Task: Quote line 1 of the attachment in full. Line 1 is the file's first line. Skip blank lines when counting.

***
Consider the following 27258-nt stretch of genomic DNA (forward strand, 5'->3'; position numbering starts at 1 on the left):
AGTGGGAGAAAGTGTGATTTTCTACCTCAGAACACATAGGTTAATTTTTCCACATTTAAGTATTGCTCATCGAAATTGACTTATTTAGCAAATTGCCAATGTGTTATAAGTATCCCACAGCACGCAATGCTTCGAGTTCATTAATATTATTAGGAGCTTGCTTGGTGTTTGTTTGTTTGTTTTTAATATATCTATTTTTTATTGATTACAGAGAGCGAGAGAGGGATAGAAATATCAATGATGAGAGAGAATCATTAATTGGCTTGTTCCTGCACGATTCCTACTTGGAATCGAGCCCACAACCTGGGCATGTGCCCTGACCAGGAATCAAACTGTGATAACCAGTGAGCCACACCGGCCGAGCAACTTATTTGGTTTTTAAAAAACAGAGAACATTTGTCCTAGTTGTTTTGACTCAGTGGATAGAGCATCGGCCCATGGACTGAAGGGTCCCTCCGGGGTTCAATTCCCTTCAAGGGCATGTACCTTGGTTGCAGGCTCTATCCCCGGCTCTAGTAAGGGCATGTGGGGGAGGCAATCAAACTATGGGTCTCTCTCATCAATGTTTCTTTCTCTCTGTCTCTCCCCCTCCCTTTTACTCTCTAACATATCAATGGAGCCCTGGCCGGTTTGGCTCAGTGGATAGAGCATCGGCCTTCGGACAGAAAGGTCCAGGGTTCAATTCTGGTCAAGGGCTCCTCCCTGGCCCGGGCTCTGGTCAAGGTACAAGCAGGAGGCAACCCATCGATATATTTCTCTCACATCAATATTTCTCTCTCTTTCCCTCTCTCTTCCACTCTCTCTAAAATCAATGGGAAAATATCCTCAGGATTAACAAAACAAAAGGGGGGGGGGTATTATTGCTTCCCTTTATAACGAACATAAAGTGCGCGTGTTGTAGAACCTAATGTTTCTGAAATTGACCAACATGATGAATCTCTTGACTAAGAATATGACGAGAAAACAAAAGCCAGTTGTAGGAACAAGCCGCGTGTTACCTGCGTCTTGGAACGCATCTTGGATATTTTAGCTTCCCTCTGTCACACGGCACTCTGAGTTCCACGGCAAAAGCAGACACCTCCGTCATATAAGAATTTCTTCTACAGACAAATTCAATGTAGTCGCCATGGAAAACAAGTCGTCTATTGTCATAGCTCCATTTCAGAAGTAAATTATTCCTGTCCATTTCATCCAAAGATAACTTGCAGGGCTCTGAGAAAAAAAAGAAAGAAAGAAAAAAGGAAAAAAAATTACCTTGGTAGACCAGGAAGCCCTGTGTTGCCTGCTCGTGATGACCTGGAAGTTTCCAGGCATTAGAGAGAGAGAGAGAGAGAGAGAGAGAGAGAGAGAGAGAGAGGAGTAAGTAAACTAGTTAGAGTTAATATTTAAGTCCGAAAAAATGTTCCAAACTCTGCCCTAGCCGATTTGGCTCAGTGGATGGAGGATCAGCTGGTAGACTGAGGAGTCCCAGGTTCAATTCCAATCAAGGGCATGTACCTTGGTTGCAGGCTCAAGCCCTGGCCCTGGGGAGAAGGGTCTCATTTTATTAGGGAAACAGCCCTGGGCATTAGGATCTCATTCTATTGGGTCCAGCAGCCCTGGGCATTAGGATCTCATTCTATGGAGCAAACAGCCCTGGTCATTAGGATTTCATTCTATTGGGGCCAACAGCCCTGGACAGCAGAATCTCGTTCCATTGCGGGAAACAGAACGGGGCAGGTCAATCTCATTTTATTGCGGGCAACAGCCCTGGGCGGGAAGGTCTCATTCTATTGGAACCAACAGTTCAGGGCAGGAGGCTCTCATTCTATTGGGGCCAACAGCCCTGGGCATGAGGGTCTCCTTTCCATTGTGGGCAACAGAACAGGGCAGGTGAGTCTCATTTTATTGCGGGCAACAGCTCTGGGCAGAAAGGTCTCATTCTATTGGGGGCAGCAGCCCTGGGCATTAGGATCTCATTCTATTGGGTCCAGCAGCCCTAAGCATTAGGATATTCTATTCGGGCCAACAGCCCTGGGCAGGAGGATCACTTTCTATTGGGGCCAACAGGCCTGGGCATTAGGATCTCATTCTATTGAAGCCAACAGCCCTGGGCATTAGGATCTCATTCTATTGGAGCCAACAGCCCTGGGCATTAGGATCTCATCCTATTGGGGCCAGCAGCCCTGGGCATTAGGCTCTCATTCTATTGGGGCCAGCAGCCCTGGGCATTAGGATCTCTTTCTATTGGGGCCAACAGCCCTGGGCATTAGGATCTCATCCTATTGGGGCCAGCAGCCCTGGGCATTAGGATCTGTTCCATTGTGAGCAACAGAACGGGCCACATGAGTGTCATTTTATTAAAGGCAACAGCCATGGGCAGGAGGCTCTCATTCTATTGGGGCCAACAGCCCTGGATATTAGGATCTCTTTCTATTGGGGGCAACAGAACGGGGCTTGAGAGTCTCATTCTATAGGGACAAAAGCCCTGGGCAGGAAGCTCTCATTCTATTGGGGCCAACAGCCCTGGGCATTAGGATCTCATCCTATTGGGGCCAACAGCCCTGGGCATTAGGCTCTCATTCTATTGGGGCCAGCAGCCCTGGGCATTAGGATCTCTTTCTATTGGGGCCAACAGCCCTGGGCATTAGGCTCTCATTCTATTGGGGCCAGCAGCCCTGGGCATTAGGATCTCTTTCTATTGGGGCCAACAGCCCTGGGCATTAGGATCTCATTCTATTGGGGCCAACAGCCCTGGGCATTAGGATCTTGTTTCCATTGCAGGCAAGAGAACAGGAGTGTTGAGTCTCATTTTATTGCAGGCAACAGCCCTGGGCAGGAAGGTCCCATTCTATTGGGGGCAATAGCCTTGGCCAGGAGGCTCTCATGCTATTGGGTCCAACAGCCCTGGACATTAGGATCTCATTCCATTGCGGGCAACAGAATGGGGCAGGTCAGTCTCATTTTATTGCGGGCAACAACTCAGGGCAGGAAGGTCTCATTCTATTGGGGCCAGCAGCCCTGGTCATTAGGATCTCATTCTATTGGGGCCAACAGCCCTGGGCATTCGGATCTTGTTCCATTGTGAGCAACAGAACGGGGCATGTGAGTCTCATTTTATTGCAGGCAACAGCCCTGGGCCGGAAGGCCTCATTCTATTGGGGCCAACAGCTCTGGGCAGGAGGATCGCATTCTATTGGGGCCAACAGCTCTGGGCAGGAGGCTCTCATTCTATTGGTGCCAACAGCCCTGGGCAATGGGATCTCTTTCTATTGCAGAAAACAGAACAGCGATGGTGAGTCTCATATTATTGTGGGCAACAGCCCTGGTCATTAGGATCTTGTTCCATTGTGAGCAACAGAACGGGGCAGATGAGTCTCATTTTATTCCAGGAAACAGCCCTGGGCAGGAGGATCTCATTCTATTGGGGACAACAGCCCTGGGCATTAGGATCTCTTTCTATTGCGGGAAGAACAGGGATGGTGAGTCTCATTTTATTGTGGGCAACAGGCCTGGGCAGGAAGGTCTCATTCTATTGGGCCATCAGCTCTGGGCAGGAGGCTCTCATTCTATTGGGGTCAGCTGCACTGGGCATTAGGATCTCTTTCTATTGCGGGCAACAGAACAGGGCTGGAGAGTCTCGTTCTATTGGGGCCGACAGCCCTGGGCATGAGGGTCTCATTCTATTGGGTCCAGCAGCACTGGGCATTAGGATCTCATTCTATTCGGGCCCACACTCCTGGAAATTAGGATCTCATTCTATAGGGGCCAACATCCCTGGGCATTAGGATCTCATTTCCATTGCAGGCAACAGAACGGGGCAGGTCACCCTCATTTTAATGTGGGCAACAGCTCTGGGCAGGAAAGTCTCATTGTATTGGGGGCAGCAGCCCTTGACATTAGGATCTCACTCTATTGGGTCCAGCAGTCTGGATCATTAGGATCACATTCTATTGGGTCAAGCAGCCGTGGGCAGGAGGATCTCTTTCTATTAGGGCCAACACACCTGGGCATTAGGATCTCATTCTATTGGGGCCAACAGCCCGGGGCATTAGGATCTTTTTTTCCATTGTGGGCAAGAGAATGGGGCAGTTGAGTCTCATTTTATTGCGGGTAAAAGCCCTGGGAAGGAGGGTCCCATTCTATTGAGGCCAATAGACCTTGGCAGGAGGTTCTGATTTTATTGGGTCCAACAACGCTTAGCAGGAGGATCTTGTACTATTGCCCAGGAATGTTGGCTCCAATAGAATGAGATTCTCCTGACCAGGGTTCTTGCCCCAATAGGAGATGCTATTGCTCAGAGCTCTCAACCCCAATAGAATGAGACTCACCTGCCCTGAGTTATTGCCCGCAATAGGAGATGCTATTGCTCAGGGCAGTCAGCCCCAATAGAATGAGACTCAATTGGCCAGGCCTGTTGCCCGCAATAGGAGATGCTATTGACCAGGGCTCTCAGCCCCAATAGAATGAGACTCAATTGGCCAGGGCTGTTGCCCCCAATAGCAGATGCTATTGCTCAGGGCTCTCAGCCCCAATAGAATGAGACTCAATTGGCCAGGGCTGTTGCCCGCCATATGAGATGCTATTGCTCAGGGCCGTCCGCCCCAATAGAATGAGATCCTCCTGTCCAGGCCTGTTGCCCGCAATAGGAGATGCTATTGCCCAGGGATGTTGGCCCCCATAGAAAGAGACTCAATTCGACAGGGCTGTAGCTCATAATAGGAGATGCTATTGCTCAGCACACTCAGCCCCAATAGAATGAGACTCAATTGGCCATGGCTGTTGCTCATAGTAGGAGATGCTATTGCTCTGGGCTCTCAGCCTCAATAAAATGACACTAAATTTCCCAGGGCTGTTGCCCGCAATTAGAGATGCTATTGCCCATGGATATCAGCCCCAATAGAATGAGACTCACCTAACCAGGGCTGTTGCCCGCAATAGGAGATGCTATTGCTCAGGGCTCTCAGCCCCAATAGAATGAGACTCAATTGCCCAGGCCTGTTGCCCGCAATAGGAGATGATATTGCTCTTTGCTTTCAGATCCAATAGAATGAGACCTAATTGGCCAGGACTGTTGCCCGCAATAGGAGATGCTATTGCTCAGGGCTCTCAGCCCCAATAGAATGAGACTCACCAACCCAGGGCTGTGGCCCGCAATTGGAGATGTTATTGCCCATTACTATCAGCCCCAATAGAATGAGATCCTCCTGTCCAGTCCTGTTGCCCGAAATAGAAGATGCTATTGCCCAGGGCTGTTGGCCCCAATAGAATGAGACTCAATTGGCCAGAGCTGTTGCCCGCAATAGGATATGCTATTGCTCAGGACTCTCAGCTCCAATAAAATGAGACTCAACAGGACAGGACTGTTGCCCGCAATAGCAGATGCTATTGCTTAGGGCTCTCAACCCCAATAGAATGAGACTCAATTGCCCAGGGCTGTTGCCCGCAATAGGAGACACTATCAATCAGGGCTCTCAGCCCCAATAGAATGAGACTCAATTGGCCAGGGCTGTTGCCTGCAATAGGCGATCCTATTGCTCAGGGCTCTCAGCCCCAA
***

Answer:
Consider the following 27258-nt stretch of genomic DNA (forward strand, 5'->3'; position numbering starts at 1 on the left):